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“What people call love is just a chemical reaction that compels animals to breed. It hits hard and then slowly fades leaving you stranded in a failing marriage. I did it, your parents are going to do it. Break the cycle.

Rise above. Focus on Science,” said Rick Sanchez. That is quite a bleak take on love and relationships eh, Rick. I’m not challenging your statement; I’m just acknowledging that it’s on the unsavoury side. People will not like it. People will not like you. He’d probably respond, “…think for yourself. Don’t be sheep!” And that is why he’s the coolest granddad in the multiverse.

A human being is a highly sociable animal. At his core, man craves connection with others. Man seeks to belong to something. That explains every social group that has ever existed. Church congregations, drug cartels and gangs, sports fans, book clubs, romantic relationships, you name it, are all but evidence of the innate human disposition to organise and cooperate. The rewards of a romantic relationship do not differ in any material respect to those of other group configurations. It’s all about that word isn’t it, ‘family’.

A person’s need for a family is a result of millions of years of evolution. Belonging to a group was a security measure for human ancestors. That’s how they preserved their interests of staying alive. Today we have tall electrified fences and guns for that; why do we still care about a family? For what purpose do we need partners?

Romantic partnerships are a fascination of mine and a good case study since they assume the form of the simplest type of group - involving just two people… well, at least in theory.

The biological basis for romantic partnerships is clear – humans sexually reproduce to ensure the continuity of their species, generation after generation. Your central nervous system and pituitary gland reward you for having sex with a gush of endorphins so you keep coming back to sex until you’ve produced enough offspring to carry your genetic code forward. Endorphins are essentially drugs that your body uses to trick and manipulate you to have sex.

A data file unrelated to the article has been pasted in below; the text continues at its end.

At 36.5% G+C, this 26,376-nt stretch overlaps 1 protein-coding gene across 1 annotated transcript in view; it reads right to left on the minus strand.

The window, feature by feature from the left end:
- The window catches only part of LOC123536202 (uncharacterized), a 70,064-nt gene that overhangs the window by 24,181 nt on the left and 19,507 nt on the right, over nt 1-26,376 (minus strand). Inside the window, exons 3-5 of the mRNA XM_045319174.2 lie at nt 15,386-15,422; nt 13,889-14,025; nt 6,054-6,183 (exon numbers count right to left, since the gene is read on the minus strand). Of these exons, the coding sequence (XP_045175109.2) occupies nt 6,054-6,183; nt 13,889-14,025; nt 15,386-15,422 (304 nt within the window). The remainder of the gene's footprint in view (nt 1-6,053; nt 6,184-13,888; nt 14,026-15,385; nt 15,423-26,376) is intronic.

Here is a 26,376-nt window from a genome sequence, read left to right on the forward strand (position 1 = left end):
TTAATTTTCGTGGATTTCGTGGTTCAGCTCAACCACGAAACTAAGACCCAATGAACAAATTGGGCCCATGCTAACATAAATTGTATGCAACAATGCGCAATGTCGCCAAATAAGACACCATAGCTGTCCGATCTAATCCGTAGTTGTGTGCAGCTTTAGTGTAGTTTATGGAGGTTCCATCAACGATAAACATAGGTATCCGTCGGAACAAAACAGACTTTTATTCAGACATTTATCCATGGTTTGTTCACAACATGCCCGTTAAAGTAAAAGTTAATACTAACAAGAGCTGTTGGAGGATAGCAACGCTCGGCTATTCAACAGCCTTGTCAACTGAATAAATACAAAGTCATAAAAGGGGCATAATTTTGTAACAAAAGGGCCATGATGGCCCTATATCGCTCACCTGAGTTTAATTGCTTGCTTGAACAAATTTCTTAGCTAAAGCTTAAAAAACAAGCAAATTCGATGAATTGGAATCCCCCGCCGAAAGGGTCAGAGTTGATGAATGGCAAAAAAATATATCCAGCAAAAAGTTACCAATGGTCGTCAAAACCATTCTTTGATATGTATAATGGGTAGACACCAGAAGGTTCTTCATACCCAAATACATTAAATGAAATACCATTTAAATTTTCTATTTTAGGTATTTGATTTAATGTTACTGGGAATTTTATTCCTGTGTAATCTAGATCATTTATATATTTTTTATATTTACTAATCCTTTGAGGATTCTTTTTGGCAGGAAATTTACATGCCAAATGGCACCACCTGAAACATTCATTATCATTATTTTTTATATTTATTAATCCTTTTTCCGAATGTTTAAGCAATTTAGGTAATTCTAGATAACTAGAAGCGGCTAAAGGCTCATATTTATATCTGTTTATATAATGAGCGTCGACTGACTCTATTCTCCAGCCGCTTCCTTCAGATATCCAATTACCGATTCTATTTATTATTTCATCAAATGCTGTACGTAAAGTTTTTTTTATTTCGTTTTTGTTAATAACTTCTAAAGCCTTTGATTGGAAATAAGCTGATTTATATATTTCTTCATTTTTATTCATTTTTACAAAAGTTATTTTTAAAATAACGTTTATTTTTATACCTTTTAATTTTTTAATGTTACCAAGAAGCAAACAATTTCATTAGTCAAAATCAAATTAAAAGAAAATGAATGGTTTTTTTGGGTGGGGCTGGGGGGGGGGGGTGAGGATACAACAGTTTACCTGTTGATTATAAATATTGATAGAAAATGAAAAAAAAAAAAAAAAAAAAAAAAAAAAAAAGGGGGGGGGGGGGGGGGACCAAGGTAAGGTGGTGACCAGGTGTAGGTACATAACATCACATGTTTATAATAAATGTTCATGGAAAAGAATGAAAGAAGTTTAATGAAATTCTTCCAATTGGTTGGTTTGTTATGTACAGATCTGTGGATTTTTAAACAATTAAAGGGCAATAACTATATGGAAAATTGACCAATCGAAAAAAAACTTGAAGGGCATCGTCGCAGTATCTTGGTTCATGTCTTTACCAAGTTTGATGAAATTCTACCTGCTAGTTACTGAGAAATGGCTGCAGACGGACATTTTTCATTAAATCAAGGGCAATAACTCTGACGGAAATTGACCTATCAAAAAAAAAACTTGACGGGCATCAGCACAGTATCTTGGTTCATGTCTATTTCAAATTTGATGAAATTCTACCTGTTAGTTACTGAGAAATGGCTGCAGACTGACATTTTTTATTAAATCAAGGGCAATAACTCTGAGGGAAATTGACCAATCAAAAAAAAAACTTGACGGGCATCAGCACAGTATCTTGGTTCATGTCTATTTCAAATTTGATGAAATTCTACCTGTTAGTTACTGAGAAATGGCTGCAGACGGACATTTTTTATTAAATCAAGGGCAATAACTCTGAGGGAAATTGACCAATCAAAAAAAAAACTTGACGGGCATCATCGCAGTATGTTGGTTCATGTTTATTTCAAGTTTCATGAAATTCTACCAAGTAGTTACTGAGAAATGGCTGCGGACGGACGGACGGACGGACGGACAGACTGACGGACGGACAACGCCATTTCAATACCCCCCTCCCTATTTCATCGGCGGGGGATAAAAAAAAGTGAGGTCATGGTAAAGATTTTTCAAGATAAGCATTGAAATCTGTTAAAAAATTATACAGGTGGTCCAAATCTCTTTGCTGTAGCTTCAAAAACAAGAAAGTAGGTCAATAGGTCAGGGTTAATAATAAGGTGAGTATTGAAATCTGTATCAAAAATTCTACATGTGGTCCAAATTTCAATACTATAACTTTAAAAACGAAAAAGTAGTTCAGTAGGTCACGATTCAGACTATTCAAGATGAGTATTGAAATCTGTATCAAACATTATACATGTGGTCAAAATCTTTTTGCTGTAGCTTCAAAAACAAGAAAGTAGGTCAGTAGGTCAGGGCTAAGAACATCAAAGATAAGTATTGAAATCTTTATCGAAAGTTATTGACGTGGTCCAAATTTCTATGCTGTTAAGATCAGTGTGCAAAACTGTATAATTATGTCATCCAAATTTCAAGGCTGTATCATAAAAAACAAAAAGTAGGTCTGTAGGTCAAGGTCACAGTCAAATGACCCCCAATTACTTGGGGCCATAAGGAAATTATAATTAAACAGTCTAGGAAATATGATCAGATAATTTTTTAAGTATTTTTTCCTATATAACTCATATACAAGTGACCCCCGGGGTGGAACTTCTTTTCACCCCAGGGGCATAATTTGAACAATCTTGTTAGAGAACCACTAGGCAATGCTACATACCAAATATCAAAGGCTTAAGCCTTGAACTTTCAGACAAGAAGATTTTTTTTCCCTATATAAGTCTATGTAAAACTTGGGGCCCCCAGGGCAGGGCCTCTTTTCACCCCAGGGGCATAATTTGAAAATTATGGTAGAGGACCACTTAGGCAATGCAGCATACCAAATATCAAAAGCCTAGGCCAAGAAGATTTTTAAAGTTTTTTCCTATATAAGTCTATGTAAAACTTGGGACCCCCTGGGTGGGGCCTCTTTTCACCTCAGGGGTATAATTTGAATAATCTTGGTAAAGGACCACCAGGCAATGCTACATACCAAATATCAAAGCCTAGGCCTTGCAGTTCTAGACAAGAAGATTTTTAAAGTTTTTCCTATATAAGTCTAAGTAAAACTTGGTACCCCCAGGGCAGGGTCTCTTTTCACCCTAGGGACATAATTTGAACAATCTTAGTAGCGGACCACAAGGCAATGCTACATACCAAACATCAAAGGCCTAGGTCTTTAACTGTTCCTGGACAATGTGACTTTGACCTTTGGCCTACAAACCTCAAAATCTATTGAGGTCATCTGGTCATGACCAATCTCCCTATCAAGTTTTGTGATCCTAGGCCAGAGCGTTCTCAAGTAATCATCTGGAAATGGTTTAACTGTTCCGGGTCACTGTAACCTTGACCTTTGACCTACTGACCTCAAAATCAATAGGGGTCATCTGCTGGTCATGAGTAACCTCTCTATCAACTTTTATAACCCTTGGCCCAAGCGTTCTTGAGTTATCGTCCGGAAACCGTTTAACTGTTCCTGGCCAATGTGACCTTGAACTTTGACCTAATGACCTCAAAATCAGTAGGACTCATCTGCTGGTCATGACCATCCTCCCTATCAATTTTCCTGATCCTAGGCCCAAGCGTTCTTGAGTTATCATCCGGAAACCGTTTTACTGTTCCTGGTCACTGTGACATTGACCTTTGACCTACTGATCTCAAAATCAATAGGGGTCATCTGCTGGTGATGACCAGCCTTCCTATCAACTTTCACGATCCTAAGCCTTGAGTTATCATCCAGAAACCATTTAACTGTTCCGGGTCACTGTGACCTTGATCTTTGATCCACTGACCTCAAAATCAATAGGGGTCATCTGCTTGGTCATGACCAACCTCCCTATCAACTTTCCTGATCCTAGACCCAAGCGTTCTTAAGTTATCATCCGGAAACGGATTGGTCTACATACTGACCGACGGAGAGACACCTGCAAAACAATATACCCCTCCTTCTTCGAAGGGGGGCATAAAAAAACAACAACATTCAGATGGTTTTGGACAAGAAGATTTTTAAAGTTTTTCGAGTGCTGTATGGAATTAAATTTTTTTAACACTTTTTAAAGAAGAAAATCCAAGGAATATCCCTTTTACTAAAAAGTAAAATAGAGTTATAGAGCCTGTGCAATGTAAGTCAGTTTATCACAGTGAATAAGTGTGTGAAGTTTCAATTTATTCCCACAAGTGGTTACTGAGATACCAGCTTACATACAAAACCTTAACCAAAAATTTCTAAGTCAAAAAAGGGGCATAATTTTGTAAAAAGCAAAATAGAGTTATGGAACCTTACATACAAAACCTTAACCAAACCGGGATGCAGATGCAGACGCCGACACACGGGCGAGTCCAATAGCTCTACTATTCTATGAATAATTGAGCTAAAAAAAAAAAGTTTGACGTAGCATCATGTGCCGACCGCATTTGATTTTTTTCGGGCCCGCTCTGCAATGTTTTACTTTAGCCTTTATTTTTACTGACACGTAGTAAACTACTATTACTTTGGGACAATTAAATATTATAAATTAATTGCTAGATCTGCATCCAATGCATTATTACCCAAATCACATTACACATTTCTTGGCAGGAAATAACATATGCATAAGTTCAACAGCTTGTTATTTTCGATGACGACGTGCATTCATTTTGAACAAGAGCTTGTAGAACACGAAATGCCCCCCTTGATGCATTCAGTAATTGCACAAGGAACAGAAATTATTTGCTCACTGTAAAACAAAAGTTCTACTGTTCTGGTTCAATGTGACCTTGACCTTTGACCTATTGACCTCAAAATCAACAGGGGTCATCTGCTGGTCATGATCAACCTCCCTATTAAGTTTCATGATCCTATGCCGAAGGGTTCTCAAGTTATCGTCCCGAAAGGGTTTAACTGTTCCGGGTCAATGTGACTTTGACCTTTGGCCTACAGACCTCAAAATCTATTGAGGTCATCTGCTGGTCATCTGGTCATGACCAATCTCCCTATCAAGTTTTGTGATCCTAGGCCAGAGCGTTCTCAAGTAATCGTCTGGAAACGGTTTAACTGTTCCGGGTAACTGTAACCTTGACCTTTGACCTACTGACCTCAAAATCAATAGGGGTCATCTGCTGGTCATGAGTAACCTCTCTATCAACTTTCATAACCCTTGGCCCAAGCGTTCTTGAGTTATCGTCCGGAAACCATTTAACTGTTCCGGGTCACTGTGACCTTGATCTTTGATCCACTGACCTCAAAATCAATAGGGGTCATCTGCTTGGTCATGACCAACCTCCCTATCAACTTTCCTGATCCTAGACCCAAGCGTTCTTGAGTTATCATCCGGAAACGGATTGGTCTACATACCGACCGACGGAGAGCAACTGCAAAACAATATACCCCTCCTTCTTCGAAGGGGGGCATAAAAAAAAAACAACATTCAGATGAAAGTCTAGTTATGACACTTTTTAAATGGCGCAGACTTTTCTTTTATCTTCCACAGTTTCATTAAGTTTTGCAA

Let me give you the best financial advice you’ll ever hear, do not have children! If you heed my advice, congratulations, you just gave yourself E2 000 000. You could buy a second house in the suburbs and live like a rock star. Bonus points: a house will not scream in your ear at ungodly hours for three years; a house will not give you pink eye it contracted from playing with children of questionable hygiene at school; a house will not break curfew and get pregnant at 15.

You don’t want these problems. But if you already have children, don’t let this negativity get to you. A child is a gift that keeps on giving. I don’t personally believe that but, you know… let’s not make this awkward.

The psychology of the romantic relationship is more interesting. ‘Falling in love’, as they say, is this strong feeling of interdependence and attachment to another human being. It has been associated with increased energy and a narrowing of mental focus. That is one hell of a cocktail. You are energised but wanting in discretion? That sounds like the minimum requirements for an episode of self-sabotaging behaviour.

A person newly in love sees the world through the lens of love and almost everything is tolerable and everything their partner does is delightful. It’s like being high on a controlled substance... (not that Mangaliso would know from experience).

Infatuation fades as Rick has already warned in the first paragraph, and the data is consistent with this ‘supposition’. Adults are romantically involved with several partners over their lifetimes. Love comes and goes. If you’re in love for the first time in your life, I hope you’re looking forward to your next (jokes).

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